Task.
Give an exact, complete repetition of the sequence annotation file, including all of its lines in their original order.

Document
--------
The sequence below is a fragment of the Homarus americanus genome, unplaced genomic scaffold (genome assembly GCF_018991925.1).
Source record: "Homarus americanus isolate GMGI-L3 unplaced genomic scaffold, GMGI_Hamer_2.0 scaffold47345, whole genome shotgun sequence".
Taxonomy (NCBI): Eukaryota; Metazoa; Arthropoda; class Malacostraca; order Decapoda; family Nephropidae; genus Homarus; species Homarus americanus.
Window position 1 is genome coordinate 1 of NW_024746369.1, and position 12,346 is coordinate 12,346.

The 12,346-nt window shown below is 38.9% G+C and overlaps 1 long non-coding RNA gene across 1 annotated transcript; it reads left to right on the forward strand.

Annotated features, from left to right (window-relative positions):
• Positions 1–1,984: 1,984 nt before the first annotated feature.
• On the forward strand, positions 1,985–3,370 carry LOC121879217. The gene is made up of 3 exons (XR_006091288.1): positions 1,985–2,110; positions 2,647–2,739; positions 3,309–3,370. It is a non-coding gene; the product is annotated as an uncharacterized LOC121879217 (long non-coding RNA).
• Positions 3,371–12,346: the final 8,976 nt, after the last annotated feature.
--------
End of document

The sequence below is a fragment of the Homarus americanus genome, unplaced genomic scaffold (genome assembly GCF_018991925.1).
Source record: "Homarus americanus isolate GMGI-L3 unplaced genomic scaffold, GMGI_Hamer_2.0 scaffold47345, whole genome shotgun sequence".
Taxonomy (NCBI): Eukaryota; Metazoa; Arthropoda; class Malacostraca; order Decapoda; family Nephropidae; genus Homarus; species Homarus americanus.
Window position 1 is genome coordinate 1 of NW_024746369.1, and position 12,346 is coordinate 12,346.

The 12,346-nt window shown below is 38.9% G+C and overlaps 1 long non-coding RNA gene across 1 annotated transcript; it reads left to right on the forward strand.

Annotated features, from left to right (window-relative positions):
• Positions 1–1,984: 1,984 nt before the first annotated feature.
• On the forward strand, positions 1,985–3,370 carry LOC121879217. The gene is made up of 3 exons (XR_006091288.1): positions 1,985–2,110; positions 2,647–2,739; positions 3,309–3,370. It is a non-coding gene; the product is annotated as an uncharacterized LOC121879217 (long non-coding RNA).
• Positions 3,371–12,346: the final 8,976 nt, after the last annotated feature.